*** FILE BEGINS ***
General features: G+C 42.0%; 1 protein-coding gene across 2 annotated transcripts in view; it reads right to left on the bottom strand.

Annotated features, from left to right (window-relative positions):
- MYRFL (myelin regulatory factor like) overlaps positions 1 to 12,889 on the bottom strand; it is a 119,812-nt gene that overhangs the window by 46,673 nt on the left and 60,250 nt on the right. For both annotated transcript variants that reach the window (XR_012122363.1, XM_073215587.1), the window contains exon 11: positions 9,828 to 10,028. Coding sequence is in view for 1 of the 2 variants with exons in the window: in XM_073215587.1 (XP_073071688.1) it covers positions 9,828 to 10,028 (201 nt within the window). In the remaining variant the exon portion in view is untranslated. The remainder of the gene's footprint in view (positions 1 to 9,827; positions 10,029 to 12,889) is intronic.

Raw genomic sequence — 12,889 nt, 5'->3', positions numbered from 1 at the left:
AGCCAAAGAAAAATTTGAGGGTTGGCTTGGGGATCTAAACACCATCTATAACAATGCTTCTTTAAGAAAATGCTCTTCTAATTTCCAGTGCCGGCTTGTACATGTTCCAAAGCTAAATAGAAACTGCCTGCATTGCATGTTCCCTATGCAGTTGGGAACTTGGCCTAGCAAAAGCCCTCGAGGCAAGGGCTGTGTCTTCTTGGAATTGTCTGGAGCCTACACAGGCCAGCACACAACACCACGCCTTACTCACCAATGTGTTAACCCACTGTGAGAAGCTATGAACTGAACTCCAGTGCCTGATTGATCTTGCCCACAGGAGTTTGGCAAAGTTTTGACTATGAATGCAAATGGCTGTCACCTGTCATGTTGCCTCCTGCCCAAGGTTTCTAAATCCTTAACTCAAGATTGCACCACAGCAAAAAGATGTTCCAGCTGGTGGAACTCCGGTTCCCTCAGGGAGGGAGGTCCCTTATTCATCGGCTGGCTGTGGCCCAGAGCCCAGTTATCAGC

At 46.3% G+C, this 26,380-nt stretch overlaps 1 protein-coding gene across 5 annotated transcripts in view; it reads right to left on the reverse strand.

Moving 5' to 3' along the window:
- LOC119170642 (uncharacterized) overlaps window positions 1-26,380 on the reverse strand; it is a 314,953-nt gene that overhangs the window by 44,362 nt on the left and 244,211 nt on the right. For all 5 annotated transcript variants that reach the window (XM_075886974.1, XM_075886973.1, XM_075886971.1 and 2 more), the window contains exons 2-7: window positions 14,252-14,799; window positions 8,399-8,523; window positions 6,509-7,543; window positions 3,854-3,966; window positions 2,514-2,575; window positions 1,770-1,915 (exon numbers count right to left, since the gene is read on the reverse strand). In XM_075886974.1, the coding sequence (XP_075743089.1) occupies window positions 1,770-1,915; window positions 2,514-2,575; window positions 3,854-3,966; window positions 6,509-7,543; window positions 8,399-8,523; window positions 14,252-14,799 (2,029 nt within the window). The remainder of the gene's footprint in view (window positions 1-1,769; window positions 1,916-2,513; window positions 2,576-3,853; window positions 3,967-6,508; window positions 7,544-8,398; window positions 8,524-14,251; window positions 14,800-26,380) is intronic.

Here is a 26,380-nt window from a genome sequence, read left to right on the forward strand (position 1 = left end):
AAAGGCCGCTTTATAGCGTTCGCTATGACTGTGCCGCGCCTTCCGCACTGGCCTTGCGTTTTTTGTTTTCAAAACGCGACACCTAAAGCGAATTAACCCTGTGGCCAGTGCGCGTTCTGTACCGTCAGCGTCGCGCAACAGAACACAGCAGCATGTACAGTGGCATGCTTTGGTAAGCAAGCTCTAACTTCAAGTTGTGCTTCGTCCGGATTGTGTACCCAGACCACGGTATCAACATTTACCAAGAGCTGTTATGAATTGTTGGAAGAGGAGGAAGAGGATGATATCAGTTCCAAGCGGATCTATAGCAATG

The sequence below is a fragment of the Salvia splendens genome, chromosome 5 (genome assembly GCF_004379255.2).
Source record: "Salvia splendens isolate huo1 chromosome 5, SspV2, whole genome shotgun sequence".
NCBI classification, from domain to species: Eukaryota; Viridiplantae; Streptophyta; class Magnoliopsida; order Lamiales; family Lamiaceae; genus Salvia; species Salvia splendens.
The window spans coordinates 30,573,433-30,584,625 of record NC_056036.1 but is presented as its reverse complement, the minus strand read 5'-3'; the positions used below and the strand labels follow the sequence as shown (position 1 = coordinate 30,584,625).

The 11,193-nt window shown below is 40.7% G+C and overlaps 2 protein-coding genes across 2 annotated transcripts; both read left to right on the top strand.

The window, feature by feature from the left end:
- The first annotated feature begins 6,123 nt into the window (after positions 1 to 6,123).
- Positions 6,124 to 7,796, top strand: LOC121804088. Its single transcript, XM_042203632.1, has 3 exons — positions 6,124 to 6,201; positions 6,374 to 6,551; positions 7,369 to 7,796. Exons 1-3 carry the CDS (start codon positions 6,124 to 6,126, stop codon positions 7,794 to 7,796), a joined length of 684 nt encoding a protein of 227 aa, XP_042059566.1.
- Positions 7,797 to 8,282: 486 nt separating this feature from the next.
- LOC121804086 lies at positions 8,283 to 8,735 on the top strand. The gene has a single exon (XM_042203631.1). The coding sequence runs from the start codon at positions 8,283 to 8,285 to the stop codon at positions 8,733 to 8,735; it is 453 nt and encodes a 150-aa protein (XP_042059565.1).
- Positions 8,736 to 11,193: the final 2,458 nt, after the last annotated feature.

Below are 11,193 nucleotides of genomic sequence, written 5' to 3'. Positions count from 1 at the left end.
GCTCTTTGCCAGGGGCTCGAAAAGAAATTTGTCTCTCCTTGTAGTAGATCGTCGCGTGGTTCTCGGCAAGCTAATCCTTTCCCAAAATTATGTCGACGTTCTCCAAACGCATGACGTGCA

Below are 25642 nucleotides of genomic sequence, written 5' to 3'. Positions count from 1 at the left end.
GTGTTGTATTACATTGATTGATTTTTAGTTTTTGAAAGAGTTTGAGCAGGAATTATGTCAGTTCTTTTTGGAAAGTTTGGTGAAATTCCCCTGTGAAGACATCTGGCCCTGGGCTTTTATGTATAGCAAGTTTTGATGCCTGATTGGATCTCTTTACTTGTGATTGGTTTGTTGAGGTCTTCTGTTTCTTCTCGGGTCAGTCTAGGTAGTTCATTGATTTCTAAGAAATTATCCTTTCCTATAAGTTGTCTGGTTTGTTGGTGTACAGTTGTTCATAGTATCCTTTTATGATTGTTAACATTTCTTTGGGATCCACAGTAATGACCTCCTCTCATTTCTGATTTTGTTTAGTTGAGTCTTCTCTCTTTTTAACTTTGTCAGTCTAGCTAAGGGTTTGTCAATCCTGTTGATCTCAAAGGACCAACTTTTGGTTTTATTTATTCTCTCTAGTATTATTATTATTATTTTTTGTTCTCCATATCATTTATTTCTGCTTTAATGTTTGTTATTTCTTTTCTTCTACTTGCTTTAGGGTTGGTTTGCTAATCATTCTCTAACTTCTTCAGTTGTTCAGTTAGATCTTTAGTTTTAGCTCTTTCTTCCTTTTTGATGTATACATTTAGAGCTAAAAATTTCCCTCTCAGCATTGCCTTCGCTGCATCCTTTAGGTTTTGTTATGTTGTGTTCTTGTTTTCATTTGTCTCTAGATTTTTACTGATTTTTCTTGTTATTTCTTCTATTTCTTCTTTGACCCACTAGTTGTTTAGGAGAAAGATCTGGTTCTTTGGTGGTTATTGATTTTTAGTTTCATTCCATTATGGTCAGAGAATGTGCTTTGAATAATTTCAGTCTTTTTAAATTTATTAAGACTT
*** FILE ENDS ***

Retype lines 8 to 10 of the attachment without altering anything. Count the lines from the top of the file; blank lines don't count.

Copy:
- LOC119170642 (uncharacterized) overlaps window positions 1-26,380 on the reverse strand; it is a 314,953-nt gene that overhangs the window by 44,362 nt on the left and 244,211 nt on the right. For all 5 annotated transcript variants that reach the window (XM_075886974.1, XM_075886973.1, XM_075886971.1 and 2 more), the window contains exons 2-7: window positions 14,252-14,799; window positions 8,399-8,523; window positions 6,509-7,543; window positions 3,854-3,966; window positions 2,514-2,575; window positions 1,770-1,915 (exon numbers count right to left, since the gene is read on the reverse strand). In XM_075886974.1, the coding sequence (XP_075743089.1) occupies window positions 1,770-1,915; window positions 2,514-2,575; window positions 3,854-3,966; window positions 6,509-7,543; window positions 8,399-8,523; window positions 14,252-14,799 (2,029 nt within the window). The remainder of the gene's footprint in view (window positions 1-1,769; window positions 1,916-2,513; window positions 2,576-3,853; window positions 3,967-6,508; window positions 7,544-8,398; window positions 8,524-14,251; window positions 14,800-26,380) is intronic.

Here is a 26,380-nt window from a genome sequence, read left to right on the forward strand (position 1 = left end):
AAAGGCCGCTTTATAGCGTTCGCTATGACTGTGCCGCGCCTTCCGCACTGGCCTTGCGTTTTTTGTTTTCAAAACGCGACACCTAAAGCGAATTAACCCTGTGGCCAGTGCGCGTTCTGTACCGTCAGCGTCGCGCAACAGAACACAGCAGCATGTACAGTGGCATGCTTTGGTAAGCAAGCTCTAACTTCAAGTTGTGCTTCGTCCGGATTGTGTACCCAGACCACGGTATCAACATTTACCAAGAGCTGTTATGAATTGTTGGAAGAGGAGGAAGAGGATGATATCAGTTCCAAGCGGATCTATAGCAATG